The news Friday that Apple has up to 1,000 employees actively working on some kind of car — a kind of "electric minivan," not just software in the dashboard — set off a nuclear bomb of speculation, jokes and lukewarm takes. At one extreme came the Detroit-centric reaction, the "oh, this carbuilding business is sooo hard and costly" view, which felt dated when it was deployed against Preston Tucker. From the left coast came the Silicon Valley excitement at impending disruption and the potential profits, epitomized by investor Jason Calacanis predicting Apple will buy Tesla for $75 billion in 18 months.
Those extremes have a fingertip grip in reality; car building is hard, which is why Tesla was the first successful U.S. automaker start-up since the Dodge Brothers in the 1920s, and won't be profitable until 2020. And Silicon Valley already boasts a growing automotive industry focused on the software needed for most every component, from dashboard dining apps to self-driving vehicles. But if Apple decides to build a car, it will be because cars are turning into the kind of products Apple excels at.
The real clue to Apple's goals arrived in a different article this weekend — a long New Yorker magazine profile of Jonathan Ive, Apple's senior vice president of design and the man who's given Apple its signature look in everything from iPod Nanos to Apple Stores. (The long tables in those stores are mirrors of the ones Ive uses in the design studio.) Like many designers, Ive cops to being a bit of a car nut; he owns an Aston Martin DB4 and rides in a Bentley Mulsanne for commuting. And in the profile, Ive admits to critiquing current car design with recent hire Mark Newson (who has a Ford concept in his portfolio) and finding it wanting:
He and Newson are car guys, and they feel disappointed with most modern cars; each summer, they attend the Goodwood Festival of Speed, where vintage sports cars are exhibited and raced in the South of England. “There are some shocking cars on the road,” Ive said. “One person’s car is another person’s scenery.” To his right was a silver sedan with a jutting lower lip. Ive said, quietly, “For example.” As the disgraced car fell behind, I asked Ive to critique its design: “It is baffling, isn’t it? It’s just nothing, isn’t it? It’s just insipid.” He declined to name the model, muttering, “I don’t know, I don’t want to offend.” (Toyota Echo.)
Ive shouldn't have been so shy; there's nothing that redeeming about the Echo, and much of mainstream modern car design is either too conservative by half or a few good ideas surrounded by several bad ones. No designer in the auto industry wields the power that Ive does at Apple, and for a reason; it only takes one poorly received design to ring up hundreds of millions of dollars in losses and take a designer's career down a notch. Elon Musk may be the great disruptor, but he's had the Tesla Model S and the upcoming Model 3 designed to look like other luxury cars rather than spaceships to attract as many customers as possible.
Apple's strengths lie in taking designs by Ive's team, building them at high quality and low cost and selling them at a premium. Where it succeeds best is integrating the software that manages how customers use those products to keep them satisfied — all of which sounds exactly like the goals any auto executive would tattoo on their soul. Looking at what was on the road and not just wishing, but knowing, one could do better has been the motivation for every automotive innovator from Henry Leland to John DeLorean.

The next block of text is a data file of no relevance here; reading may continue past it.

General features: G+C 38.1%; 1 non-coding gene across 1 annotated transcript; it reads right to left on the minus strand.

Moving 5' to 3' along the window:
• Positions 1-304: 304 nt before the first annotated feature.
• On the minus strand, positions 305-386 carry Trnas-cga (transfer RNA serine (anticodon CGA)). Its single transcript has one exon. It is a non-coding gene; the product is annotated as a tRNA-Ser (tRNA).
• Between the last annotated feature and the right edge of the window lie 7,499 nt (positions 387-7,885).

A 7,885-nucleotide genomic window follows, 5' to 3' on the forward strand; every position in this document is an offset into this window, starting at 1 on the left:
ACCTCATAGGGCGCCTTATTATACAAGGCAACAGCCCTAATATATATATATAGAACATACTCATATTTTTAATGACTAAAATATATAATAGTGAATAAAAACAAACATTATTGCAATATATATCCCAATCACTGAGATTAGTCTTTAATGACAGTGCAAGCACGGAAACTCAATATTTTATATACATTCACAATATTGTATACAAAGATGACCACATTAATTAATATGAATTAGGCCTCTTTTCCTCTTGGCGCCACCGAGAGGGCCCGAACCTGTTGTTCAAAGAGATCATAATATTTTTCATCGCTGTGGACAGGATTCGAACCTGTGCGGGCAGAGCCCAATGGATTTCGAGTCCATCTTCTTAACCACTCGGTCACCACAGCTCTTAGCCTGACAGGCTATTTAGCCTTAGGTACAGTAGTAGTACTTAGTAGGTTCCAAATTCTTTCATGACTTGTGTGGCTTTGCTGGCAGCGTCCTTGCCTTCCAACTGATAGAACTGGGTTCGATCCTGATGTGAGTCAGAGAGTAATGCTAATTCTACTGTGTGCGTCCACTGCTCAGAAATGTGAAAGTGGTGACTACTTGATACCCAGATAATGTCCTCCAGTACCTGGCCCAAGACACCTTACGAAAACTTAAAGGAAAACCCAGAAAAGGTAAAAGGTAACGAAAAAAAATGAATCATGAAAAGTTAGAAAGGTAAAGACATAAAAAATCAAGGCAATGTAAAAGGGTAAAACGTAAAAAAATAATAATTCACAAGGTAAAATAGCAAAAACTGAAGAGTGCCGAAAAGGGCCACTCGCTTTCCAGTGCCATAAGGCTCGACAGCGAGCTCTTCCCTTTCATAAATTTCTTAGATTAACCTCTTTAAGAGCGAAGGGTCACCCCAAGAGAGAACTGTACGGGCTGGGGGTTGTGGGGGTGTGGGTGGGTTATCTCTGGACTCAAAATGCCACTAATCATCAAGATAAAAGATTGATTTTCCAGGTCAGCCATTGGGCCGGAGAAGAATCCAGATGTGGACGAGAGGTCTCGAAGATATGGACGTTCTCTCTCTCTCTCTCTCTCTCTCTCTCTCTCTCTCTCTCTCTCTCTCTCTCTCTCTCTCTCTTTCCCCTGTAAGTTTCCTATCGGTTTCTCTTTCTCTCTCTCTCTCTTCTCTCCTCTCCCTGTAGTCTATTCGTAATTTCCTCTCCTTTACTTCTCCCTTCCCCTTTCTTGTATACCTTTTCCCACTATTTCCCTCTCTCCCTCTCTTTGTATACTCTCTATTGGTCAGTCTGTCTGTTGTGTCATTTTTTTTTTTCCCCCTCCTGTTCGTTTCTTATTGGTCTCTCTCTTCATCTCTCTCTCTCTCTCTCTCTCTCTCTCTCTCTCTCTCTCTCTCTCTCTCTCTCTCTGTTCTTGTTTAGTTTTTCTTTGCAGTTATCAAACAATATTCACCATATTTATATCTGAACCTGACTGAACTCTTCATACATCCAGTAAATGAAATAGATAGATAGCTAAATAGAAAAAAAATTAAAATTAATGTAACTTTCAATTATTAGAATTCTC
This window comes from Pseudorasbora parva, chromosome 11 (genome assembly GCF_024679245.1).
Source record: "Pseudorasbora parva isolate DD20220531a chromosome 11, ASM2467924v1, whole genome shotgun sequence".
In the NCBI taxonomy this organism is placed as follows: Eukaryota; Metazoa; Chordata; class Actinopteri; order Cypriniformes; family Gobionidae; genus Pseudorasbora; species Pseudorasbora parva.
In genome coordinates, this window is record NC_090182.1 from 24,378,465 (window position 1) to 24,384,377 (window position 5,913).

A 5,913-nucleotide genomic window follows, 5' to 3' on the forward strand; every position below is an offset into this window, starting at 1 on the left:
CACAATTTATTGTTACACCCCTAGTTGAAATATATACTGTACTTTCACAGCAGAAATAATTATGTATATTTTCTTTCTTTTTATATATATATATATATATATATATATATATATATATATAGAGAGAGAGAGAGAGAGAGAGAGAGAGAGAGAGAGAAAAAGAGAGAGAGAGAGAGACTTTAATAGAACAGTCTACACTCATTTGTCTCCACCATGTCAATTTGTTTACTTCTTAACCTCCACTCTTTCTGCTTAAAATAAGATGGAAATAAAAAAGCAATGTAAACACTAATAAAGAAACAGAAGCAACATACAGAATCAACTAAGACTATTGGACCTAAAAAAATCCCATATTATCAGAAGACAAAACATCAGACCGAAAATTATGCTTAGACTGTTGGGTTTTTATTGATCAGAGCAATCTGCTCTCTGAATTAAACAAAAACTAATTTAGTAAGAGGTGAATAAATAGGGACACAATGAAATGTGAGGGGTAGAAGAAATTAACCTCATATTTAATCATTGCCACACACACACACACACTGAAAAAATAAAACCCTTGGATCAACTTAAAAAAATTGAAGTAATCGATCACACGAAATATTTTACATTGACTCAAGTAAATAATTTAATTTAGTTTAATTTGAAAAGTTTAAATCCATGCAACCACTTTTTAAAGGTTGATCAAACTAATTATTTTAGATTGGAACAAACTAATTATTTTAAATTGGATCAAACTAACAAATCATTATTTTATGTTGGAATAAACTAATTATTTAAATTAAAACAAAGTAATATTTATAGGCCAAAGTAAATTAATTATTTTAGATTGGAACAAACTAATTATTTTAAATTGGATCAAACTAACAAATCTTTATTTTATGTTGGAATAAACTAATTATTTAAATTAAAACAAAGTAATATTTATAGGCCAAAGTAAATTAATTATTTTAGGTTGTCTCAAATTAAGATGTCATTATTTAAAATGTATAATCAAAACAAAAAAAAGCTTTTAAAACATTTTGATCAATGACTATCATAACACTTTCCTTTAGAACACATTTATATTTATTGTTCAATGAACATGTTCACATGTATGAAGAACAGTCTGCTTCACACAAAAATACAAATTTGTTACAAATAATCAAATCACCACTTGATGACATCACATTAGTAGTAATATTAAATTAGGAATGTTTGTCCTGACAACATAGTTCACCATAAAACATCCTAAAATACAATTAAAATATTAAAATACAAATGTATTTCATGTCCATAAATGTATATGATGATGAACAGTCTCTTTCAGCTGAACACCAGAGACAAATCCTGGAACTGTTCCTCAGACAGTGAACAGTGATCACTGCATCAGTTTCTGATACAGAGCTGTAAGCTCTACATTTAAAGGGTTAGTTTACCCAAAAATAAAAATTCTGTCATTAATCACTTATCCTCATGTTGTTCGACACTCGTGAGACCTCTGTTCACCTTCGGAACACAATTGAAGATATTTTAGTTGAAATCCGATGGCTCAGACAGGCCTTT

So what could Apple do that an automaker couldn't? Battery tech is at a dead-end at the moment, and there's no breakthroughs on the horizon aside from slightly lower cost. BMW has the best electric-car chassis at the moment with the carbon-fiber i3 and i8 — and electric cars require a custom chassis to maximize range — although aluminum can also work, but that knowledge is widespread. Plus, automotive software is a separate subculture for a good reason: It has to be far more robust than typical consumer grade work. We're now at the point where a "blue screen of death" at the right moment in a vehicle can actually be deadly, and that fear will slow the rollout of true self-driving vehicles for the next decade.
The answer may be the one that Apple doesn't want to highlight most: Chinese manufacturing. After decades of false starts, the first Chinese-built car aimed at everyday American buyers — a Volvo — will arrive this year. China has scores of automakers itching to export to the United States, but the Chinese government has been wary of allowing such plans before the home-designed products were world-class, which they're generally not. A Chery, Geely or Great Wall vehicle imported from China would have to overcome a wariness by American consumers due to its manufacturing source that an Apple iCar would not. If Apple built in China, it could beat the industry on design, technology and software while still selling the product at Apple-like margins.
It's not like these are new ideas to automakers. The car at the top of this article was the Infiniti Emerg-E concept, an electric plug-in hybrid from 2012. Since then, most major luxury automakers — BMW, Audi, Porsche and Infiniti to name a few — have begun working on Tesla-like luxury electric models, with far greater ranges, far better performance and more striking designs than the city-only EVs they focus on today. Apple could be just noodling around, trying to embrace a transportation ecosystem, or even keeping its employees from getting poached by Tesla. And Apple isn't infallible; see the Apple TV for exhibit A.
But when Apple has an idea, it tends to stick with it until it succeeds. If you doubt for a second that Apple could peel off a few billion dollars and upset the auto industry without blinking, there's a Walkman for you.